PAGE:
Opinion: How to combat bias in STEM

Dr. Tonya Matthews, President and CEO of the Michigan Science Center, writes about what we can do to resist bias against girls in science education and hiring.
Googling “teaching girls about bias" might ruin your day. The top results are not encouraging.

When I was in school, I was encouraged to keep up with my math and science for two reasons. First, I was reminded that I was good at it. No brainer. I had test scores to back that up -- so it made sense. Second, I was told that a smart black girl like me should set herself up for success by choosing fields where bias would not hold me back. After all, when a math problem is right, it’s right. Right?

Apparently not. Last fall there was a lot of conversation about a study that documented gender bias in sixth grade math teachers, and measured the impact of that bias on students by tracking them all the way through high school. The outcome was predictable: girls showed progressively less interest in and adoption of higher math and science courses, while boys -- even those with less skill -- showed increasing adoption of higher math and science courses appropriate to their grade progression.

But still we march on! We know better and we’re doing better. Sort of. A recent editorial from the National Education Association noted that gaps between boys and girls taking science and math classes have narrowed, with boys and girls averaging the same number of high school credits in STEM (science, technology, engineering and math) classes. The article cites one of many studies debunking myths that girls aren’t interested in or good at STEM. Yeaa! Still, the title of this article is “Bias and Stereotypes Sideline Girls in STEM” and is quick to point out that these milestones are having minimal impact on gender gaps in higher education or the workforce. Booo!

These are the calm seas and tyrannical typhoons I have been swimming in as we prepare to launch the Michigan Science Center’s STEMinista Project -- an initiative to boost the interest of 4th through 8th grade girls in STEM. At every step this program prompted the usual barrage of questions: Why girls? Are you excluding boys? Are you going to make science girly for the girls? Is this really a problem? I get these questions often. But, somehow, they give me pause every time.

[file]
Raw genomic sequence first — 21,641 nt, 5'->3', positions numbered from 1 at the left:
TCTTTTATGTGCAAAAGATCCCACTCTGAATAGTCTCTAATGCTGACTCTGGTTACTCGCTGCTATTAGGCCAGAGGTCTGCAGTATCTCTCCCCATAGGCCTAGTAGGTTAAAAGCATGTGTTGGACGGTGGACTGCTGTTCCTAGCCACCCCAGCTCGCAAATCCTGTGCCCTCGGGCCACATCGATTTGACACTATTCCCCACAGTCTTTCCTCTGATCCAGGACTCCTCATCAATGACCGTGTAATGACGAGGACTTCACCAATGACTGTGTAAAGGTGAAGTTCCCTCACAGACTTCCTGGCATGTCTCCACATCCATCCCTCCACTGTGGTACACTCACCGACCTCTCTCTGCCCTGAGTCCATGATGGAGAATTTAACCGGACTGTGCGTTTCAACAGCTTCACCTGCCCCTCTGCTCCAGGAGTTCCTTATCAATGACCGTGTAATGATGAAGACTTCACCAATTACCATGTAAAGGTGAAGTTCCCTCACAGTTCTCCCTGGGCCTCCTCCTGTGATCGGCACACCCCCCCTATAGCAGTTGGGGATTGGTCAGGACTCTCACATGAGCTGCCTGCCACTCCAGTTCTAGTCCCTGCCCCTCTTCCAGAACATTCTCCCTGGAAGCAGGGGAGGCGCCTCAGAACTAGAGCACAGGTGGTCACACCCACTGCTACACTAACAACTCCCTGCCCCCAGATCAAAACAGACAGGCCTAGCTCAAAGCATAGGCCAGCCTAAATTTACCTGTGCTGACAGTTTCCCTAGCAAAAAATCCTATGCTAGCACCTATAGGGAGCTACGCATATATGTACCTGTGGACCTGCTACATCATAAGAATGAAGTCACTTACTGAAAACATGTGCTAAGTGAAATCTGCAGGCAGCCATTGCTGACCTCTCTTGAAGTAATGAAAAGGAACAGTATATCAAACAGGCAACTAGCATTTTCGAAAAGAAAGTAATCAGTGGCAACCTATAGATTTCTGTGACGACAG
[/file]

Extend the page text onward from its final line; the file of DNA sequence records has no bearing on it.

From now on, I’m taking the red pill: The bias is real. Our young ladies are unprepared for it. They need a counterweight to these issues weighing them down. Let me propose a few steps for restoring balance.

Step one. This will be the hardest part: Tell the girls bias against them exists. That’s why I titled my google search the way I did. I was looking for strategies to help with “teaching girls about bias,” but what I got was a kazillion hits on the different ways bias exists in the classroom. This is a tough conversation to have with our girls and with our boys. But you wouldn’t send a child into a rain storm without a jacket. This storm should be no different.

Step two. This is the head banger: Do not be distracted by thoughtfully crafted assertions of women’s role in the bias against them -- or the suggestion that the issues are exaggerated. There are exceptions to every rule. You’re talking to one right now. But I’m a bigger fan of trends than I am of exceptions and I wanna be a trend. This strategy takes practice. Try a quick scan of this and this. The first article makes good arguments about the differences between male and female self-presentation on resumes when we describe our accomplishments in STEM-based work, and the second article shows good research that the same (STEM-based) resume with different names gets different results based on gender. If trying to pick a side in the great resume wars doesn’t make your head hurt, you’re not thinking hard enough.

Step three. This is the funniest: It’s not about the “girlerization” of STEM. Let’s consider the science of tampons. (As a former P&G intern, I can tell you there is a lot of science and engineering in a tampon.) The top three producers of tampons worldwide are companies run by men and the patent of the modern tampon was held by a man. I think tampons are pretty darn girly. But is the science behind tampons girly? It’s true that different innovations and different realms of STEM will appeal to different people, and there are some interesting gender trends in those appeals. And, yes, I’m for a “by any means necessary” approach to move the dial on gender inequality in STEM. If that means I need a pink logo and a STEM day camp dedicated to the science of lipstick, fashion technology, or pediatrics, so be it. However, the assertion that STEM itself -- any aspect of it -- has a gender gets you right back to step one.

These three things -- reality checks, deep thoughts, and a sense of humor -- are ingredients in the recipe for resilience. STEM is hard. On top of that, we have done a poor job of welcoming girls or people of color or 1st generation this or 3rd generation that into STEM careers and industries. Even so, I still believe every person can engage with and use STEM at a meaningful level. We’ve been approaching the elements of resilience as assets in the journey toward a career in STEM, but, under these conditions, those characteristics are requirements, not simply assets.

The good news: Resilience is not a personality type. It’s a learned skill, a world-view, and a self-actualization tool. It can be taught. It can be practiced. It can be nurtured.

I do not know if bias can ever be eliminated. But I am confident that, with strategic tools of resilience in our back pocket, it can be marginalized.
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